Montemayor and owner Doug Johns Jr. completely transformed the previous Harem Urban Lounge at 414 E. Michigan Ave. to accommodate a dance floor, darts, full-size pool tables, a high definition big screen playing music videos, and a DJ who builds his playlist on requests via Twitter. A live band will perform country rock most every Friday night.
 
Duke's features an eight-item food menu with a tex-mex and southwestern flair, as well as 15 signature drinks. Among the top thirst quenchers is the Bushwacker—a blended frozen drink of rum, coconut and amaretto, served in a hurricane glass and topped with whipped cream and a cherry. The full-service bar also decants the largest draft cider selection in the area.
 
Montemayor was born and raised in Lansing. He says the city is primed for a nightclub like Duke's that appeals to people like him who are great fans of today's country music.
 
"The thing I like about the music is it's so broad now," he says. "It used to mostly be people singing about losing their wife or their dog. Now, the messages they deliver are so much broader, and there's more of blend to the sound with pop and rock."
 
Duke's is open Thursday, Friday and Saturday from 7 p.m. to 2 a.m., with free line-dancing lessons offered from 7:30-9 p.m. on Thursday nights. The bar accommodates 265 people, and employs eight bartenders and four servers.

Source: Brandon Montemayor, General Manager, Duke's Salon
Writer: Ann Kammerer, News Editor

Got a story idea for Capital Gains Development News? Email Ann Kammerer here.
 

Chiropractic center expands, adds disciplines for functional approach

Alisa Hoffman blended two disciplines, opened a well-equipped office, and began building a practice that has attended to the rehab, massage and physical therapy needs of Greater Lansing for three years.
 
Since May 2012, the Chiropractic Professional Center has grown from two to eight staff and added 2,000 square feet to the clinic at 3400 Pine Tree Road. Most of the growth, Hoffman says, took place in the last year, as word-of-mouth took hold of her unique, multi-disciplinary approach.
 
Hoffman learned her functional approach to chiropractic treatments at the New York Chiropractic College, and through several clinical rotations in upstate New York. Her team of chiropractors, massage therapists and physical therapists focus on how the body moves, applying gait analysis, compensation patterns and restriction to treat patients.
 
"Functional chiropractic rehab is essentially if you took chiro, massage and physical therapy and put it into one," Hoffman says. "My goal was to take my practice one step further and make it a one-stop shop for all treatments."
 
Hoffman says her appointments are longer than typical visits to the chiropractor, and involve more muscle work and stretching than traditional treatments. Techniques routinely used include Cox Flexion Distraction (for disc lesions), nerve impingements and facet arthropathies. She also employs traction to help decompress the spine, as well as the Graston Technique to help break down scar tissue and treat conditions related to soft tissue.
 
While her practice attends to most musculoskeletal issues like low back and neck pain, headaches, disc lesions, sciatica, and nerve root entrapments, her specialties lie in treating the lower extremities like hips, knees, ankles and feet, and shoulders. Hoffman says those specialties, combined with her functional approach, brings a lot of athletes through her doors, as well as people of all ages looking for pain relief.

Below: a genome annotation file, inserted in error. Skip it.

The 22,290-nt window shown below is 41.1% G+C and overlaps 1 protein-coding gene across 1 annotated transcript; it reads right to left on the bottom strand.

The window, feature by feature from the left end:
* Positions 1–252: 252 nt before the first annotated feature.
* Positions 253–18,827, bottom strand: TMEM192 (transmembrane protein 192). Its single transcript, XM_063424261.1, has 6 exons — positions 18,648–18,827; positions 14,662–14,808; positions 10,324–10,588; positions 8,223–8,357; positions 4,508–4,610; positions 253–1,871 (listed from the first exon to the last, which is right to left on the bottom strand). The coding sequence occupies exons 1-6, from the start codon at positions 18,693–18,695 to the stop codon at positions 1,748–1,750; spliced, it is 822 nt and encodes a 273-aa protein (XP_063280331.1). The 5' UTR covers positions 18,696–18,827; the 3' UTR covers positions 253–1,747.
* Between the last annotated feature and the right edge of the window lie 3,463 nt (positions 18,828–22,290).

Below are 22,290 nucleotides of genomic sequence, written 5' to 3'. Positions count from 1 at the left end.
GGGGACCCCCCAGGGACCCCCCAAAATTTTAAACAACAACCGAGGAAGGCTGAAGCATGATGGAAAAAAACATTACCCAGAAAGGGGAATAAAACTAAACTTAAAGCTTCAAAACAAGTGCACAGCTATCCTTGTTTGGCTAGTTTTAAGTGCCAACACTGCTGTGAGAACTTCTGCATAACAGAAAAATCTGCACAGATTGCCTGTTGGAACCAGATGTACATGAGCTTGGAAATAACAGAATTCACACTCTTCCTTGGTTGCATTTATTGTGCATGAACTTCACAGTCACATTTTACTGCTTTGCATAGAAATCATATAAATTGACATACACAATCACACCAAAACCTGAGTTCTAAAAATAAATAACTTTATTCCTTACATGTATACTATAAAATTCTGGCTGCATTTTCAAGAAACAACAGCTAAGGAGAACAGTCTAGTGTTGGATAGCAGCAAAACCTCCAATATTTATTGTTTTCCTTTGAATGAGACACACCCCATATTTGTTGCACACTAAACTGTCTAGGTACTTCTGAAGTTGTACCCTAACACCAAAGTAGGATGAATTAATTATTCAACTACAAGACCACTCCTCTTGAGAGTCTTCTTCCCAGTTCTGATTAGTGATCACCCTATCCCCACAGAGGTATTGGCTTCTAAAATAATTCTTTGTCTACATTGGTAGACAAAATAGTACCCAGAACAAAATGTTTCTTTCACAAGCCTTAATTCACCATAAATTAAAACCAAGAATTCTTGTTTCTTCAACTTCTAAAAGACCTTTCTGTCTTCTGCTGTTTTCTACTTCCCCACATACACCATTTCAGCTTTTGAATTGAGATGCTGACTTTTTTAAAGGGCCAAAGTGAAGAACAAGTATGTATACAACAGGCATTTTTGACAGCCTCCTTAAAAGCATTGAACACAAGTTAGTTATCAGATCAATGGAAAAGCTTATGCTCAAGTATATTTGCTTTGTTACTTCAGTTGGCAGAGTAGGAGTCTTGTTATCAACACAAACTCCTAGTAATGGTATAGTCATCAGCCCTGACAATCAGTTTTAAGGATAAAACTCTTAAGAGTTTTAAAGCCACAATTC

Hoffman located her clinic in South Lansing to be near her hometown of Holt, and to be part of a larger medical office park. Plans are to add a fitness center and reflexologist to the mix of medical message, physical therapy, and chiropractic services in the coming year.
 
Source: Dr. Alisa Hoffman, Owner, Chiropractic Professional Center 
Writer: Ann Kammerer, News Editor
 
Got a story idea for Capital Gains Development News? Email Ann Kammerer here.

Whipped bakes up solution for new location

Randy Umfleet always looks to bake something masterful be it cookies, cupcakes or a specialty cake. So when he faced the prospect of moving, the owner of Whipped Bakery concocted a creative solution that could take the cake.
 
Since April, Umfleet has set up shop inside Roma Bakery Deli and Fine Foods after agreeing to relocate and make way for the Creole—Old Town's up and coming restaurant, bar and performance venue. Not wanting to lose momentum, Umfleet arranged through friends to keep baking and offering his delectable desserts through Roma's kitchen. He also began laying the groundwork for opening a new retail space at 1209 Turner, just across the street from the location where he had operated for about 13 months.
 
"Everything is going great," Umfleet says. "I just love working with Roma. They're just fantastic people."
 
Umfleet is referring to Mena and Sostine Castriciano—the owners of the long-standing Roma Bakery, now up for sale after nearly 50 years. Umfleet isn't ruling out the possibility of purchasing the bakery. But for now, he's simply baking up his confections in Roma's full kitchen, and selling them to customers through pre-order and pick-up.
 
Come July, Umfleet will open the doors on his recreated retail outlet in Old Town. At 1,000 square feet, the new space will be slightly larger than his previous store, and will seat about 50 people. The new Whipped will feature all new furniture and fixtures within a simple, urban atmosphere where customers can enjoy specialty bakery items, coffee drinks, juices and more. Umfleet says he will bake everything at Roma, then deliver each morning to the retail location.
 
"I'm just excited about the future of Whipped," says Umfleet as he reflects on the possibilities of buying Roma as well as his new Old Town digs. "The potential to have two locations is nothing but positive."
 
Source: Randy Umfleet, Owner, Whipped
Writer: Ann Kammerer, News Editor
    
Got a story idea for Capital Gains Development News? Email Ann Kammerer here.
756 Entrepreneurship Articles | Page: | Show All